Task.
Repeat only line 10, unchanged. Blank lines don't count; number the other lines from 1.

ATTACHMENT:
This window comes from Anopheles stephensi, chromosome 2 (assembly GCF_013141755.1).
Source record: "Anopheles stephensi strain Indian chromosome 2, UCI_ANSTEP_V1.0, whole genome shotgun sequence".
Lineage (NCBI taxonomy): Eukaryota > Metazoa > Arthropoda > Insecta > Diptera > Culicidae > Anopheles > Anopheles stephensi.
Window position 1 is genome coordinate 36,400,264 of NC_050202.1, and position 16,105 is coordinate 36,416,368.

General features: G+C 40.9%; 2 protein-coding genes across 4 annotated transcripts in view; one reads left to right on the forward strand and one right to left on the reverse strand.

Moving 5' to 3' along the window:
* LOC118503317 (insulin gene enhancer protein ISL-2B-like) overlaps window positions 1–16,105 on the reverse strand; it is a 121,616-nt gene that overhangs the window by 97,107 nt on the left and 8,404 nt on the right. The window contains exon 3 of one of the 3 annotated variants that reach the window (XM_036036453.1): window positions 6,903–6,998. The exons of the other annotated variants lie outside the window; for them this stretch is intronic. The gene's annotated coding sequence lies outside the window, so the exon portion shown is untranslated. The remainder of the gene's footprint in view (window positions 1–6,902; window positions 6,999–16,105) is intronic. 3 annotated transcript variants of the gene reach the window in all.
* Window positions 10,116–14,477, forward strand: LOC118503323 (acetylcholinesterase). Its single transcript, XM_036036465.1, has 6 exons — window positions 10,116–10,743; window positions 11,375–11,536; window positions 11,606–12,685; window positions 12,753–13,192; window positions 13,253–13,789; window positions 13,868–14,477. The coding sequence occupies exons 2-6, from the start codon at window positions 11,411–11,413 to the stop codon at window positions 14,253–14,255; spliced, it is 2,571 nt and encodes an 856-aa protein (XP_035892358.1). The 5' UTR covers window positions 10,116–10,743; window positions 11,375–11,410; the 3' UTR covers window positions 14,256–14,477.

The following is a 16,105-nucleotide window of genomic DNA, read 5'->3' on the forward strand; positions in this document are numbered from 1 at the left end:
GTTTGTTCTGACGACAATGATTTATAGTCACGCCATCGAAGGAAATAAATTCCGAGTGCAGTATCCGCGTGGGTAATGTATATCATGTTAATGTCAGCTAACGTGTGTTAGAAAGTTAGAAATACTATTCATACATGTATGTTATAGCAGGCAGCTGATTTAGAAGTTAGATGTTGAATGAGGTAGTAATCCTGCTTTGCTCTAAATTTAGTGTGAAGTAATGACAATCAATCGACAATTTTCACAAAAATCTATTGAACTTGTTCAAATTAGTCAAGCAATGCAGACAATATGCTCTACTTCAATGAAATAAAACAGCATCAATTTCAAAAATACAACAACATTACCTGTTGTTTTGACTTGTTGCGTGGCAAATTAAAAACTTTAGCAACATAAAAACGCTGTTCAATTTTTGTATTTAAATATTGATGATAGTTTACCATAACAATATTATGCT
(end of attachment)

GTTTGTTCTGACGACAATGATTTATAGTCACGCCATCGAAGGAAATAAATTCCGAGTGCAGTATCCGCGTGGGTAATGTATATCATGTTAATGTCAGCTAACGTGTGTTAGAAAGTTAGAAATACTATTCATACATGTATGTTATAGCAGGCAGCTGATTTAGAAGTTAGATGTTGAATGAGGTAGTAATCCTGCTTTGCTCTAAATTTAGTGTGAAGTAATGACAATCAATCGACAATTTTCACAAAAATCTATTGAACTTGTTCAAATTAGTCAAGCAATGCAGACAATATGCTCTACTTCAATGAAATAAAACAGCATCAATTTCAAAAATACAACAACATTACCTGTTGTTTTGACTTGTTGCGTGGCAAATTAAAAACTTTAGCAACATAAAAACGCTGTTCAATTTTTGTATTTAAATATTGATGATAGTTTACCATAACAATATTATGCT